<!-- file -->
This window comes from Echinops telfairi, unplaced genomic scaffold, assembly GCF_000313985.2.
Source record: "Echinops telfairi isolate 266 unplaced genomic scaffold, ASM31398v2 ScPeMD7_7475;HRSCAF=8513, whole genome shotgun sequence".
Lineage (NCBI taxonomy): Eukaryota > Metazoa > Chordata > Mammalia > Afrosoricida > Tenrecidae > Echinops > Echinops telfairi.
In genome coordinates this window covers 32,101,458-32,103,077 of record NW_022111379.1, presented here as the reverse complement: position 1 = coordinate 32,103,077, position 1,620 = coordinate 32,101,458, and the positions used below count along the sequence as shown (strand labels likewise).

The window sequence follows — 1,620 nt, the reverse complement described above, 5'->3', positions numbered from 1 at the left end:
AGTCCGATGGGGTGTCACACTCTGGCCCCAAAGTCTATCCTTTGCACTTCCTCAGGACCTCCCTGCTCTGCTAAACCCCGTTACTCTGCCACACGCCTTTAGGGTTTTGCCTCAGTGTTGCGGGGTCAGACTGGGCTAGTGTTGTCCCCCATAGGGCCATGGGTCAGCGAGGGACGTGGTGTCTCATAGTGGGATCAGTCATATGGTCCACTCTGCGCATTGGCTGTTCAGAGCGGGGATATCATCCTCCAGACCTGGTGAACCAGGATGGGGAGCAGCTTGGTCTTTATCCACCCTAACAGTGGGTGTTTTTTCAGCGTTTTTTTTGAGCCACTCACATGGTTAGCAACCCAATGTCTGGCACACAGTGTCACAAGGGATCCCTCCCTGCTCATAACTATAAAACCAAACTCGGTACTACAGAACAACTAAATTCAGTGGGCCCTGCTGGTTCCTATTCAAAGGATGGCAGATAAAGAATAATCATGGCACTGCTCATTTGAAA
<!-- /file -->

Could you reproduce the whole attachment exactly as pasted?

This window comes from Echinops telfairi, unplaced genomic scaffold, assembly GCF_000313985.2.
Source record: "Echinops telfairi isolate 266 unplaced genomic scaffold, ASM31398v2 ScPeMD7_7475;HRSCAF=8513, whole genome shotgun sequence".
Lineage (NCBI taxonomy): Eukaryota > Metazoa > Chordata > Mammalia > Afrosoricida > Tenrecidae > Echinops > Echinops telfairi.
In genome coordinates this window covers 32,101,458-32,103,077 of record NW_022111379.1, presented here as the reverse complement: position 1 = coordinate 32,103,077, position 1,620 = coordinate 32,101,458, and the positions used below count along the sequence as shown (strand labels likewise).

The window sequence follows — 1,620 nt, the reverse complement described above, 5'->3', positions numbered from 1 at the left end:
AGTCCGATGGGGTGTCACACTCTGGCCCCAAAGTCTATCCTTTGCACTTCCTCAGGACCTCCCTGCTCTGCTAAACCCCGTTACTCTGCCACACGCCTTTAGGGTTTTGCCTCAGTGTTGCGGGGTCAGACTGGGCTAGTGTTGTCCCCCATAGGGCCATGGGTCAGCGAGGGACGTGGTGTCTCATAGTGGGATCAGTCATATGGTCCACTCTGCGCATTGGCTGTTCAGAGCGGGGATATCATCCTCCAGACCTGGTGAACCAGGATGGGGAGCAGCTTGGTCTTTATCCACCCTAACAGTGGGTGTTTTTTCAGCGTTTTTTTTGAGCCACTCACATGGTTAGCAACCCAATGTCTGGCACACAGTGTCACAAGGGATCCCTCCCTGCTCATAACTATAAAACCAAACTCGGTACTACAGAACAACTAAATTCAGTGGGCCCTGCTGGTTCCTATTCAAAGGATGGCAGATAAAGAATAATCATGGCACTGCTCATTTGAAA